For lenders in many jurisdictions around the United States, the risk of post-sale litigation expense for valuation determinations can be daunting. However, in a recent unpublished opinion, the Arizona Court of Appeals concluded that once a judgment is entered, the Arizona statute providing a right to a post-sale valuation hearing does not apply if the sale occurs after judgment is entered.

In states like Arizona, there are statutory protections for obligors that require a court to conduct a valuation hearing to determine the lender’s enforceable deficiency. Recently, Bryan Cave represented a lender in attempting to recover on a defaulted loan. In that case, the borrower/guarantors were convinced that the Arizona real property securing the loan was far more valuable than what the lender could recover at a non-judicial foreclosure sale (i.e., in Arizona, a trustee’s sale).

In our case, the lender commenced a trustee’s sale simultaneously with pursuing an action in state court on the note and guaranty (n.b., because some states limit enforcement rights, you should coordinate your enforcement strategy with an attorney knowledgeable with local law). To accommodate the borrower/guarantors’ interest in reducing deficiency liability, the lender proposed—and the borrower/guarantors agreed—that the borrower/guarantors could market and sell the property for a discrete timeframe, subject to lender approval for any proposed sale that nets less than the outstanding loan balance; in exchange, the borrower/guarantors stipulated to the entry of judgment in the amount of the outstanding loan balance, with interest and attorneys’ fees, in the event no sale closed by the stated deadline. The proposed judgment contained express language that the lender’s recovery on the judgment would be reduced by the price paid for the sale of the property, either at a private sale or at a trustee’s sale.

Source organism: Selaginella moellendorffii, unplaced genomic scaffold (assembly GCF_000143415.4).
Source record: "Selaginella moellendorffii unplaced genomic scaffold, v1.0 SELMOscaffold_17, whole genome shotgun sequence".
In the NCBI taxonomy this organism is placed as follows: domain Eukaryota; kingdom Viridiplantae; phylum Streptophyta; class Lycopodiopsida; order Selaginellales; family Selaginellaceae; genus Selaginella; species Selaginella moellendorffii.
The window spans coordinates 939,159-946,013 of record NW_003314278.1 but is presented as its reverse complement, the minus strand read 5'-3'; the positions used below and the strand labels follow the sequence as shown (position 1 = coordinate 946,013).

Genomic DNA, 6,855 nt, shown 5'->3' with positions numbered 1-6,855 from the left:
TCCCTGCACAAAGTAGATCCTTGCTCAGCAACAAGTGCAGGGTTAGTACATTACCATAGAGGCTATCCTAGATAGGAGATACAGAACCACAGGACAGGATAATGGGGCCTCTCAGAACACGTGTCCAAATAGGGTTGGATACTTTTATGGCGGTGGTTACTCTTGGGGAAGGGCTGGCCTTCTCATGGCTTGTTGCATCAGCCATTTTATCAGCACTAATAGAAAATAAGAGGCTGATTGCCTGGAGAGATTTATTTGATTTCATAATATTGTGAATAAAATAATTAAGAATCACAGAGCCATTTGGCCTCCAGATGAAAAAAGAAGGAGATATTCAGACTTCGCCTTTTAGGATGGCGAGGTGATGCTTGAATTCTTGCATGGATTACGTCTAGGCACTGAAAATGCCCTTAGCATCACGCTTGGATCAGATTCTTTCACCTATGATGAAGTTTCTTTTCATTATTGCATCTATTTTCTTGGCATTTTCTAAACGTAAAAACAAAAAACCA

The borrower/guarantors could not sell the property within the specified time frame; the lender filed, and the court entered, the stipulated judgment. Within months, the property was foreclosed at a trustee’s sale, leaving a deficiency of approximately one third of the outstanding loan balance. Approximately 90 days later, the borrower/guarantors petitioned the court for a fair value hearing. When the request was denied, the borrower/guarantors appealed.

The Arizona Court of Appeals affirmed the lower court’s ruling. The borrowers/guarantors argued that Arizona law does not limit the time frame after the foreclosure sale within which a guarantor can seek a fair value hearing, citing A.R.S. § 33-814, which establishes the circumstances under which the borrower may request such a hearing. However, the Arizona Court of Appeals concluded that once the judgment was entered, A.R.S. § 33-814 no longer applied because that statute applies only to the pursuit of a deficiency judgment “after the date of sale of trust property under a trust deed.” See A.R.S. § 33-814. While an entirely different statutory scheme limits post-judgment valuation hearing rights in judicial foreclosure cases to 30 days after the sale, the Arizona Court of Appeals did not consider whether this statute applied to a post-judgment non-judicial trustee’s sale because the fair value request was made more than 30 days after the house was sold.

The borrower/guarantors have sought further review from the Arizona Supreme Court, but unless and until a different ruling is rendered, Arizona lenders should weigh the benefits of a limited valuation hearing request period when considering their loan enforcement options.